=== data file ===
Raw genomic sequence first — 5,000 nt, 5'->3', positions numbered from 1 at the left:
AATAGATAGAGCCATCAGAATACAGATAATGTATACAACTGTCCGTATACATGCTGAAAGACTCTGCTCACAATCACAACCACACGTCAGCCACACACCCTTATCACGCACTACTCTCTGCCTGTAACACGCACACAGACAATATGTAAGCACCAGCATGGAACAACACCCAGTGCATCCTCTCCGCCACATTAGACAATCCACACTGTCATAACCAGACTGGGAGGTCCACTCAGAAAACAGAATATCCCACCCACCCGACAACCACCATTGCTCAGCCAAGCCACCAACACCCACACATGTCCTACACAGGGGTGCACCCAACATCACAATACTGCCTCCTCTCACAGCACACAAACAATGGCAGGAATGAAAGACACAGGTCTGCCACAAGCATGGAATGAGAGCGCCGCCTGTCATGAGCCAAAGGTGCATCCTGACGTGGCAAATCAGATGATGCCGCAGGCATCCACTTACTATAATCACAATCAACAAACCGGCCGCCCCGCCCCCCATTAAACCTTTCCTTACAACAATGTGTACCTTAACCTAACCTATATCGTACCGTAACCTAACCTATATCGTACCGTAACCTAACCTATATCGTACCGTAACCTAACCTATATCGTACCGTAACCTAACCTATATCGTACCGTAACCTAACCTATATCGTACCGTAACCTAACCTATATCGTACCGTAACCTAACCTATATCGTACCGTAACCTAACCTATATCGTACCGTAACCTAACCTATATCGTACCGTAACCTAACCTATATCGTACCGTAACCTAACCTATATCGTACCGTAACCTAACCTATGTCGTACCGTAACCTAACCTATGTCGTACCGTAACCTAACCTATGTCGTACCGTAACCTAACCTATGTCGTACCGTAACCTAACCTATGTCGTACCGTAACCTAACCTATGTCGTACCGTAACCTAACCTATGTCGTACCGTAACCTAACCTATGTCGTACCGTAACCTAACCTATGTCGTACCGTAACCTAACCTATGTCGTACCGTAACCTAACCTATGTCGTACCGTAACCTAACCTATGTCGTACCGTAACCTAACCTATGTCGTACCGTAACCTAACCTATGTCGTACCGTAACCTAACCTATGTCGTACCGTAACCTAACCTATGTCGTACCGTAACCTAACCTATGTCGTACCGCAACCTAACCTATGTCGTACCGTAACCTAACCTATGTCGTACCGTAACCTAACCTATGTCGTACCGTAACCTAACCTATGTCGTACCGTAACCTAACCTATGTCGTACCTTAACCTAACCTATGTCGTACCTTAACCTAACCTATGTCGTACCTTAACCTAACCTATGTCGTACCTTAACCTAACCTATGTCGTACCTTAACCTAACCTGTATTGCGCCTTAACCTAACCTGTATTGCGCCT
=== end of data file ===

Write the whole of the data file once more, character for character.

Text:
Raw genomic sequence first — 5,000 nt, 5'->3', positions numbered from 1 at the left:
AATAGATAGAGCCATCAGAATACAGATAATGTATACAACTGTCCGTATACATGCTGAAAGACTCTGCTCACAATCACAACCACACGTCAGCCACACACCCTTATCACGCACTACTCTCTGCCTGTAACACGCACACAGACAATATGTAAGCACCAGCATGGAACAACACCCAGTGCATCCTCTCCGCCACATTAGACAATCCACACTGTCATAACCAGACTGGGAGGTCCACTCAGAAAACAGAATATCCCACCCACCCGACAACCACCATTGCTCAGCCAAGCCACCAACACCCACACATGTCCTACACAGGGGTGCACCCAACATCACAATACTGCCTCCTCTCACAGCACACAAACAATGGCAGGAATGAAAGACACAGGTCTGCCACAAGCATGGAATGAGAGCGCCGCCTGTCATGAGCCAAAGGTGCATCCTGACGTGGCAAATCAGATGATGCCGCAGGCATCCACTTACTATAATCACAATCAACAAACCGGCCGCCCCGCCCCCCATTAAACCTTTCCTTACAACAATGTGTACCTTAACCTAACCTATATCGTACCGTAACCTAACCTATATCGTACCGTAACCTAACCTATATCGTACCGTAACCTAACCTATATCGTACCGTAACCTAACCTATATCGTACCGTAACCTAACCTATATCGTACCGTAACCTAACCTATATCGTACCGTAACCTAACCTATATCGTACCGTAACCTAACCTATATCGTACCGTAACCTAACCTATATCGTACCGTAACCTAACCTATATCGTACCGTAACCTAACCTATATCGTACCGTAACCTAACCTATGTCGTACCGTAACCTAACCTATGTCGTACCGTAACCTAACCTATGTCGTACCGTAACCTAACCTATGTCGTACCGTAACCTAACCTATGTCGTACCGTAACCTAACCTATGTCGTACCGTAACCTAACCTATGTCGTACCGTAACCTAACCTATGTCGTACCGTAACCTAACCTATGTCGTACCGTAACCTAACCTATGTCGTACCGTAACCTAACCTATGTCGTACCGTAACCTAACCTATGTCGTACCGTAACCTAACCTATGTCGTACCGTAACCTAACCTATGTCGTACCGTAACCTAACCTATGTCGTACCGTAACCTAACCTATGTCGTACCGTAACCTAACCTATGTCGTACCGCAACCTAACCTATGTCGTACCGTAACCTAACCTATGTCGTACCGTAACCTAACCTATGTCGTACCGTAACCTAACCTATGTCGTACCGTAACCTAACCTATGTCGTACCTTAACCTAACCTATGTCGTACCTTAACCTAACCTATGTCGTACCTTAACCTAACCTATGTCGTACCTTAACCTAACCTATGTCGTACCTTAACCTAACCTGTATTGCGCCTTAACCTAACCTGTATTGCGCCT